2.Associated topics: cut-/-laceration-/-incision — "[One] method employed for wound healing is the application of lavender oil. Due to its antimicrobial, anti-inflammatory, and analgesic properties, it is thought to prevent wound infections and to play a role in reducing pain by lowering inflammation.... Lavender oil is known to have antibacterial, antifungal, sedative, and/or antidepressant effects.... In addition to its antimicrobial effects, the anti-inflammatory analgesic properties of lavender oil have also been emphasized... The use of L. Angustifolia [lavender] is particularly recommended in chronically infected wounds due to its immune-stimulating and antimicrobial effects. There are also reports that lavender oil reduces scar tissue."Link
3.Associated topics: cut-/-laceration-/-incision — "Topical 5% tea tree oil is an effective treatment for mild to moderate acne vulgaris.... Tea tree oil has broad-spectrum antimicrobial and anti-inflammatory activity in vitro. These properties have formed the basis of its use in the treatment of a range of superficial dermatoses such as cuts, insect bites, boils, and dermatophytosis [ringworm]."Link
4.Associated topics: cut-/-laceration-/-incision — "Herbalists treat skin ailments, such as fungal infections (like candidiasis), wounds, eczema, and acne, with lavender oil. It is also used in a healing bath for joint and muscle pain. One study evaluating treatments for children with eczema found [that] it was therapeutic touch from the mother that improved symptoms; in other words, massage with and without essential oils (including lavender) both reduced the dry, scaly skin lesions. Another study found that lavender oil may improve pain control after surgery."Link
5.Associated topics: bleed-/-hemorrhage — "[T]he level and duration of menstrual pain and the amount of menstrual bleeding were significantly lower in the aromatherapy group than in the placebo group. These results suggest that aromatherapy is effective in alleviating menstrual pain, its duration, and excessive menstrual bleeding. Aromatherapy can be provided as a nonpharmacological pain relief measure and as a part of nursing care given to girls suffering of dysmenorrhea or excessive menstrual bleeding."Link
6.Associated topics: bleed-/-hemorrhage,cut-/-laceration-/-incision — "[A] pulverized mixture of four herbs including Agrimonia Eupatoria (A), Nelumbo Nucifera Gaertn (N), Boswellia Carteri (B) [Frankincense], and Pollen Typhae Angustifoliae (P)... was first described in Chinese canonical medicine about 2000 years ago for treatment of various trauma disorders, such as hemostasis [bleeding], anti-inflammatory, analgesia [pain], and wound healing, etc.... [W]e showed that local ANBP treatment not only significantly enhanced wound healing by relieving inflammation, increasing formation of granulation tissue, and accelerating re-epithelialization, but [it] also reduced scar formation by decreasing collagen production [and] protuberant height and volume of scars and [by] increasing collagen maturity.... [Results show that ANBP] promot[es] wound healing and alleviat[es] scar formation, which may be an effective therapy for human wounds at the earliest stage."Link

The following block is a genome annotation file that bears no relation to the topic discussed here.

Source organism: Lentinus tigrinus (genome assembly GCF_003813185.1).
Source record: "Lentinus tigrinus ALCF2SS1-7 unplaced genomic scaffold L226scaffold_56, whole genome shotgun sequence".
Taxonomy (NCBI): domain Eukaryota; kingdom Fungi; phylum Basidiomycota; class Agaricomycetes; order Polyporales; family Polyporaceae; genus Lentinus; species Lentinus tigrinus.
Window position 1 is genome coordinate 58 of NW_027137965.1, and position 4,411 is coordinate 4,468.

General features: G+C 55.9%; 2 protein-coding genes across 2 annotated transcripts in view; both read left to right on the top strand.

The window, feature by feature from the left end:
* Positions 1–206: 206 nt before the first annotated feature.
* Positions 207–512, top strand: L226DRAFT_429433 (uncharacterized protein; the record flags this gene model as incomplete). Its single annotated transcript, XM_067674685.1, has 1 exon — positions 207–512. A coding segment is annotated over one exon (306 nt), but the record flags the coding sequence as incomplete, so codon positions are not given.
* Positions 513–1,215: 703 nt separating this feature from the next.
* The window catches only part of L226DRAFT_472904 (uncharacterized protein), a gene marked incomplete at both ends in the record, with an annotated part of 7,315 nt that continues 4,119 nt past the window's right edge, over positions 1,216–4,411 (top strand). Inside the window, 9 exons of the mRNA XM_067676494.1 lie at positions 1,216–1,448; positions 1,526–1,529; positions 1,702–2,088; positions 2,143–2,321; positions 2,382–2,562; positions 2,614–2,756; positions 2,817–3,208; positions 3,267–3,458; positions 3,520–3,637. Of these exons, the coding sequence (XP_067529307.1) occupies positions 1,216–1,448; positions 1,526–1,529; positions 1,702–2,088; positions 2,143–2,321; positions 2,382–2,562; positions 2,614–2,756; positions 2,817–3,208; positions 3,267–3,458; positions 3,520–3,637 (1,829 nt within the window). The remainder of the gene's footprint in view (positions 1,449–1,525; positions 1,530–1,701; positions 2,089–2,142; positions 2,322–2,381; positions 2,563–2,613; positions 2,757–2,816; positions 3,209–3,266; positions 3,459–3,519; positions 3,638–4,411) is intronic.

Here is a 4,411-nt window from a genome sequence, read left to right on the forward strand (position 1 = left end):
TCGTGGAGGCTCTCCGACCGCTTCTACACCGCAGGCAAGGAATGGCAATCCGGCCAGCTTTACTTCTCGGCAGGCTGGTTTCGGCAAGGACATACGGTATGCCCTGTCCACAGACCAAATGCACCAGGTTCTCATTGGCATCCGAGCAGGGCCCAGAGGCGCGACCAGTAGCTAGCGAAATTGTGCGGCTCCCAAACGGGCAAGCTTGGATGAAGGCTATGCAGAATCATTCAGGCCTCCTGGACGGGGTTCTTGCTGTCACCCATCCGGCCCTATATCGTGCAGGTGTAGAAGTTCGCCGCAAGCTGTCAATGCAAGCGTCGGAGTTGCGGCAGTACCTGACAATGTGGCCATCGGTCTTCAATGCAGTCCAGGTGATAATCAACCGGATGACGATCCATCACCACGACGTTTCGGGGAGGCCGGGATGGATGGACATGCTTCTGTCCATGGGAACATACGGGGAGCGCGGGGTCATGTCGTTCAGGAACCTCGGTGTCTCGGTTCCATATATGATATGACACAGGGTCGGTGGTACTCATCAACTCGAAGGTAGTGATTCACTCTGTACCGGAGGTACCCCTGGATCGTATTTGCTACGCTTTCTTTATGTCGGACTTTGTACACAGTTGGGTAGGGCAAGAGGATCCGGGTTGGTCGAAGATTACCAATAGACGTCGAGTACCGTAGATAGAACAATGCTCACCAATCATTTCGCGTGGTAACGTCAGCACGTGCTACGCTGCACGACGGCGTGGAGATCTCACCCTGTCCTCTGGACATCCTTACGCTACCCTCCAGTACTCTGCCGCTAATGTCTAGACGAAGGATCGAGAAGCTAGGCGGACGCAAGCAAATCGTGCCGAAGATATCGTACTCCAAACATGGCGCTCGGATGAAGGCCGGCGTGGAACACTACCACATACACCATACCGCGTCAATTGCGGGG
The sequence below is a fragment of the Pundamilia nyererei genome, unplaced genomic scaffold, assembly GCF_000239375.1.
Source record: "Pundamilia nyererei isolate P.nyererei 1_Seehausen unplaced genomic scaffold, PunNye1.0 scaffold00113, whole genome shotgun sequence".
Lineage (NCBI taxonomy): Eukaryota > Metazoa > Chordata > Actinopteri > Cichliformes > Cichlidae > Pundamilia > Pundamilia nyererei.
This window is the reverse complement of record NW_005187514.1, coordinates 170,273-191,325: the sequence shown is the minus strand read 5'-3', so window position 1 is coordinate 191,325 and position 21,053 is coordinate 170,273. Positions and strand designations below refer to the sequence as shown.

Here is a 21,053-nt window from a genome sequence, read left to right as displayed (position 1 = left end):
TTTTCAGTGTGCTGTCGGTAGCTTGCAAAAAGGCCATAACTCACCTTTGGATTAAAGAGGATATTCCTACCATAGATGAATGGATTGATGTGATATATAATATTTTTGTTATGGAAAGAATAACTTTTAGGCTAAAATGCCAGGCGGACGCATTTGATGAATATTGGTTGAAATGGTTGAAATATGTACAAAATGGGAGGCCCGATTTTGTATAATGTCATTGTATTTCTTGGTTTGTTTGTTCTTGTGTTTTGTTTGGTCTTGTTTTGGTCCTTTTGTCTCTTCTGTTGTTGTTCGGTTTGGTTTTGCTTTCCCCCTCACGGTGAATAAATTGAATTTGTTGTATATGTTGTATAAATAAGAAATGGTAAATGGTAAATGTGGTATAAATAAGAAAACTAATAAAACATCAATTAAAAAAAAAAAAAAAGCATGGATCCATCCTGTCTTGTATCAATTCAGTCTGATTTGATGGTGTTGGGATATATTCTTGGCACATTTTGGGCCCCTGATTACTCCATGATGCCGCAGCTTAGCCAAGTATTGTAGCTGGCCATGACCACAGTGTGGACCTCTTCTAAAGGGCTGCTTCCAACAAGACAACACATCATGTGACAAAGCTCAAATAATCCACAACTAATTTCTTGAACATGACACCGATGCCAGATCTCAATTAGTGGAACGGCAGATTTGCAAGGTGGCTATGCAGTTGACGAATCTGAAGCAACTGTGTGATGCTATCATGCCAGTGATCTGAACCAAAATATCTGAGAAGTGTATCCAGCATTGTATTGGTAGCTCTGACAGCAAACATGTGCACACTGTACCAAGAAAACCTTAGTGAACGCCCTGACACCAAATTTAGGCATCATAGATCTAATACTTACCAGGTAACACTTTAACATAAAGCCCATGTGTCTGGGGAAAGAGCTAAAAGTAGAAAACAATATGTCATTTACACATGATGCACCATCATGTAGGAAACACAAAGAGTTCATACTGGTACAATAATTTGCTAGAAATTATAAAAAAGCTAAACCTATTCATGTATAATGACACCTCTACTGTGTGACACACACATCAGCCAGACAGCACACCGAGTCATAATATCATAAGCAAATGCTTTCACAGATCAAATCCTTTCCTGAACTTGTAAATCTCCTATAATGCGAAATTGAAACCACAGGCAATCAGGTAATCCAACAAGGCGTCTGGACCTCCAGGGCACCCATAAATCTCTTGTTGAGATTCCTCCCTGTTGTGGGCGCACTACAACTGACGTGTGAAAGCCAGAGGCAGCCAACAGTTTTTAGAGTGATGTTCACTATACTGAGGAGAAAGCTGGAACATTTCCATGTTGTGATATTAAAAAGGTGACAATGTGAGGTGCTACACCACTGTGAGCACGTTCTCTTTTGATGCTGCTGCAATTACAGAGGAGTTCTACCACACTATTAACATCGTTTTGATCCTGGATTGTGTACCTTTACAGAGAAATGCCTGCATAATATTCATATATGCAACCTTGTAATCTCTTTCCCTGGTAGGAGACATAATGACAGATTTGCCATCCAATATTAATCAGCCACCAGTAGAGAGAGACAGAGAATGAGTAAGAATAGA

7.Associated topics: cut-/-laceration-/-incision — "[T]he influence of essential oils (mainly tea tree, lavender, chamomile, thyme and ocimum [basil] oils) on wound healing and their potential application in clinical practice."Link
8.Associated topics: helichrysum-oil — "...its flowers and leaves are the most used parts in the treatment of health disorders such as allergies, colds, cough, skin, liver and gallbladder disorders, inflammation, infections and sleeplessness... In vitro studies characterized Helichrysum as an antimicrobial and anti-inflammatory agent. Its flavonoids and terpenes were effective against bacteria (e.g. Staphylococcus aureus), its acetophenones, phloroglucinols and terpenoids displayed antifungal action against Candida albicans and its flavonoids and phloroglucinols inhibited HSV and HIV, respectively.... Regarding Helichrysum italicum in vivo activity, the highlight goes to ...the anti-inflammatory properties exhibited by its flavonoids, acetophenones and phloroglucinols, as seen in animal models."Link